The Ending - explained
The ending is something that can be a little confusing, but this is how I understood it...
Susan and Edward make plans to go to dinner.
Right after that we see Susan having a flashback of the "good old times" between her and Edward. A time where she felt wanted, needed, desired - feelings that she grew estranged to. So when she finally feels like an object of desire again, she has a tinge of hope.
She gets ready.
She wipes off her lipstick (shows her vulnerability; she comes out of her shell; lifts the mask)
Her hope is reflected in the tiny smile she appears to have before that final scene at the restaurant. She feels worth something again, that feeling that she has gives her a boost of confidence. But next to the hope in her smile I also saw satisfaction in her expression. After years of loosing control, she finally felt like she had some power again.
But all of those new emotions are crushed when he stands her up at the restaurant. There, she has time to think, she reflects on her life and her actions leading up to that moment and she understands. She grasps the intentions behind Edwards actions. She sees why he sent the manuscript and why he never showed up.
In Susan's life however, she learned to keep her emotions inside. Throughout the years, she had no way of releasing those repressed feelings. Everything becomes a blur and she can't sleep. She is a nocturnal animal because there are too many things swirling around in her head. And that was Edwards revenge. When simply put, nothing more than a stand-up, but when interpreted a devastating, sad and even petty plot of revenge. Compared to Edwards novel, the revenge in the "real world" may seem mediocre, because in the book the act revenge is something physical, ending in the deaths of those responsible for the deaths of Tony's family but also in his own. Nevertheless, Edward's act of revenge is still a brutal punishment, one that scars deep. He leaves her feeling worthless, hopeless and sad.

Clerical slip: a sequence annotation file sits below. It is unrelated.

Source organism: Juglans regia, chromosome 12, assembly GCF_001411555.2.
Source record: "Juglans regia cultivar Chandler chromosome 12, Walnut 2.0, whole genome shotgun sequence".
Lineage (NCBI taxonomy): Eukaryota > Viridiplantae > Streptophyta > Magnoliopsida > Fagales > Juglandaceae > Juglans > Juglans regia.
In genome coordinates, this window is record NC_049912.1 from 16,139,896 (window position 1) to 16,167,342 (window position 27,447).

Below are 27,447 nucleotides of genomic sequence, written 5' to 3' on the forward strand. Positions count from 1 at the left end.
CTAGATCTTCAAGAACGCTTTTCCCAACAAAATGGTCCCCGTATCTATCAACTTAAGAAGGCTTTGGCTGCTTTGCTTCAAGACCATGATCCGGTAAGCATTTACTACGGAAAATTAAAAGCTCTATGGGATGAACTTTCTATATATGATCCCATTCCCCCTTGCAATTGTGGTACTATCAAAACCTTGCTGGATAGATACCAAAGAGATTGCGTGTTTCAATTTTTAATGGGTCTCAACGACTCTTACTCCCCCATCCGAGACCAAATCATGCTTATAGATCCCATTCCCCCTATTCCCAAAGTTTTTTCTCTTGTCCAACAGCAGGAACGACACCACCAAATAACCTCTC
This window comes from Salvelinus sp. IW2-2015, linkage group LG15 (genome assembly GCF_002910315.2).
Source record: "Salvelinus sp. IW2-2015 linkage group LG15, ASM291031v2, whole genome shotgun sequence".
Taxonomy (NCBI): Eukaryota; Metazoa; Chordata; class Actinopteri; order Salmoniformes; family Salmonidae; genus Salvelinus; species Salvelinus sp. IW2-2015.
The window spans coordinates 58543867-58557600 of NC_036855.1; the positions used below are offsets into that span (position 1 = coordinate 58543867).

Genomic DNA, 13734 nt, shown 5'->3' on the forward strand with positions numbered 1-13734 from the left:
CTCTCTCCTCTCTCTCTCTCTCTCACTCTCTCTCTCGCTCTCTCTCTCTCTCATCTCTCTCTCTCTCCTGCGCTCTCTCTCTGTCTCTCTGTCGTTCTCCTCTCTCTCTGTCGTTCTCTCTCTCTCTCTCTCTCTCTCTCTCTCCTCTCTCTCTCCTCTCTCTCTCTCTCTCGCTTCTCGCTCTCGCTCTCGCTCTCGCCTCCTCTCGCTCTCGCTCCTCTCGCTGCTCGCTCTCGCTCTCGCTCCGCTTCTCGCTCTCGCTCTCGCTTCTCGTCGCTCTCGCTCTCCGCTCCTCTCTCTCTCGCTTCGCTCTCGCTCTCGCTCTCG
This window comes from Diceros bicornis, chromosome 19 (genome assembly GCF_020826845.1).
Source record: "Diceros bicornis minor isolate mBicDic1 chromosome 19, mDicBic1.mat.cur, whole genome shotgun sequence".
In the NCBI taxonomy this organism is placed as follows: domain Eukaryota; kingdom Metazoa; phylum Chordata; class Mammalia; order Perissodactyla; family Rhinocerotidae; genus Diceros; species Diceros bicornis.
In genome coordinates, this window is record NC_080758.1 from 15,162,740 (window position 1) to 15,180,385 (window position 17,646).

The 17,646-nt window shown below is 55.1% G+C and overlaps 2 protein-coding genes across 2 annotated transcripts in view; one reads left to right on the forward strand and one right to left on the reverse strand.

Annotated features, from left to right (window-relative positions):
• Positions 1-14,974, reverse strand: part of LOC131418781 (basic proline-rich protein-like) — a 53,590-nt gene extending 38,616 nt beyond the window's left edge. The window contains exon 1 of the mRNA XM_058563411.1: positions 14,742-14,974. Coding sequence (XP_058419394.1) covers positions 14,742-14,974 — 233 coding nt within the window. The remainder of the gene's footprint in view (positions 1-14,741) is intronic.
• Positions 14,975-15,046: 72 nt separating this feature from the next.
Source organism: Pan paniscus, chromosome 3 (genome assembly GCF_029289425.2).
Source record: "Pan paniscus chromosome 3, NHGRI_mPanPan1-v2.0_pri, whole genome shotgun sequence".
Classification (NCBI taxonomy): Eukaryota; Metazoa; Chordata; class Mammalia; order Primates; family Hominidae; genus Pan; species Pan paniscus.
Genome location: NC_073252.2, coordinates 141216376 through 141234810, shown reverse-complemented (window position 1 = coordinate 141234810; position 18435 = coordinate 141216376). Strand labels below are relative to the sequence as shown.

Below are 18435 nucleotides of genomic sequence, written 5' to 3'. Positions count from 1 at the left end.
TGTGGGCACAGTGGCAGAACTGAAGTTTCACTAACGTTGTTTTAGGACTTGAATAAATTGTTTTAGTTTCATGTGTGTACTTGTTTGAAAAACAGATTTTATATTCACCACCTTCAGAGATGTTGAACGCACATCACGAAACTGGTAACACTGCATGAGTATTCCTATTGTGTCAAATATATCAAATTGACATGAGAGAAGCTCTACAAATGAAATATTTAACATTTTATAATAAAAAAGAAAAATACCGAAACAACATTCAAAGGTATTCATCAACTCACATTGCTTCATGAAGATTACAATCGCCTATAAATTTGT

The first half hour of this film was one of the best things I have ever seen. The story unfolded nicely, everything was connected, clever and intriguing. The middle part was a little slow, but interesting nevertheless. The ending picked up speed a little again and left me shook. Ford managed to create feelings of pity, disgust and curiosity, all at the same time. Nocturnal Animals is an emotional story that left me feeling empty inside (in a good way). It illustrates the chilling act of dehumanising someone, exposing very real, very raw human emotions. Ford gets all the praise from me and the actors did a phenomenal job. I would be surprised if none of them got an Academy Award nomination for their outstanding performances. Overall, I would give this film 8/10 stars.